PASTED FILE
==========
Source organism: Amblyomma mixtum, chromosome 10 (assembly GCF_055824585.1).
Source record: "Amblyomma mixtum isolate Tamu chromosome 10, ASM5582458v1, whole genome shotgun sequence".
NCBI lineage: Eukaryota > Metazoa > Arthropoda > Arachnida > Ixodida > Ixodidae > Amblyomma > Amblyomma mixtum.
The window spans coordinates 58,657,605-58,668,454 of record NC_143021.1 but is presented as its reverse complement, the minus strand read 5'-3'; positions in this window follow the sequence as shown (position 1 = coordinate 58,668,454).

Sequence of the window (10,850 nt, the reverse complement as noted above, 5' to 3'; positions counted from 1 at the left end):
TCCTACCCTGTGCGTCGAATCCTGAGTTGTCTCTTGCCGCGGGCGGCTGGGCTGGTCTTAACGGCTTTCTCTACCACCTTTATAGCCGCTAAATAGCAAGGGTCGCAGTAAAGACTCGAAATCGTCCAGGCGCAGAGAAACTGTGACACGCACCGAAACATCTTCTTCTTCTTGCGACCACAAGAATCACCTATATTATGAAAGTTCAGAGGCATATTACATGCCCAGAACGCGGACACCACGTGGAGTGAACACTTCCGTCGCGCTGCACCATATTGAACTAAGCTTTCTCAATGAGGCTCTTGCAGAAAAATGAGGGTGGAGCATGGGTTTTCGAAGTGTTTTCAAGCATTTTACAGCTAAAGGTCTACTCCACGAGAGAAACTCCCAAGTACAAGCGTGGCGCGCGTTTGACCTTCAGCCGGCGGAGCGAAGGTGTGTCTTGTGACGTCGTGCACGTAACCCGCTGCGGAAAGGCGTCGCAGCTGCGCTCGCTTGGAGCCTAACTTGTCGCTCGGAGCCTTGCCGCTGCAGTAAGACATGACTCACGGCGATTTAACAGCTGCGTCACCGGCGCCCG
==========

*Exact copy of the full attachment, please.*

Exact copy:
Source organism: Amblyomma mixtum, chromosome 10 (assembly GCF_055824585.1).
Source record: "Amblyomma mixtum isolate Tamu chromosome 10, ASM5582458v1, whole genome shotgun sequence".
NCBI lineage: Eukaryota > Metazoa > Arthropoda > Arachnida > Ixodida > Ixodidae > Amblyomma > Amblyomma mixtum.
The window spans coordinates 58,657,605-58,668,454 of record NC_143021.1 but is presented as its reverse complement, the minus strand read 5'-3'; positions in this window follow the sequence as shown (position 1 = coordinate 58,668,454).

Sequence of the window (10,850 nt, the reverse complement as noted above, 5' to 3'; positions counted from 1 at the left end):
TCCTACCCTGTGCGTCGAATCCTGAGTTGTCTCTTGCCGCGGGCGGCTGGGCTGGTCTTAACGGCTTTCTCTACCACCTTTATAGCCGCTAAATAGCAAGGGTCGCAGTAAAGACTCGAAATCGTCCAGGCGCAGAGAAACTGTGACACGCACCGAAACATCTTCTTCTTCTTGCGACCACAAGAATCACCTATATTATGAAAGTTCAGAGGCATATTACATGCCCAGAACGCGGACACCACGTGGAGTGAACACTTCCGTCGCGCTGCACCATATTGAACTAAGCTTTCTCAATGAGGCTCTTGCAGAAAAATGAGGGTGGAGCATGGGTTTTCGAAGTGTTTTCAAGCATTTTACAGCTAAAGGTCTACTCCACGAGAGAAACTCCCAAGTACAAGCGTGGCGCGCGTTTGACCTTCAGCCGGCGGAGCGAAGGTGTGTCTTGTGACGTCGTGCACGTAACCCGCTGCGGAAAGGCGTCGCAGCTGCGCTCGCTTGGAGCCTAACTTGTCGCTCGGAGCCTTGCCGCTGCAGTAAGACATGACTCACGGCGATTTAACAGCTGCGTCACCGGCGCCCG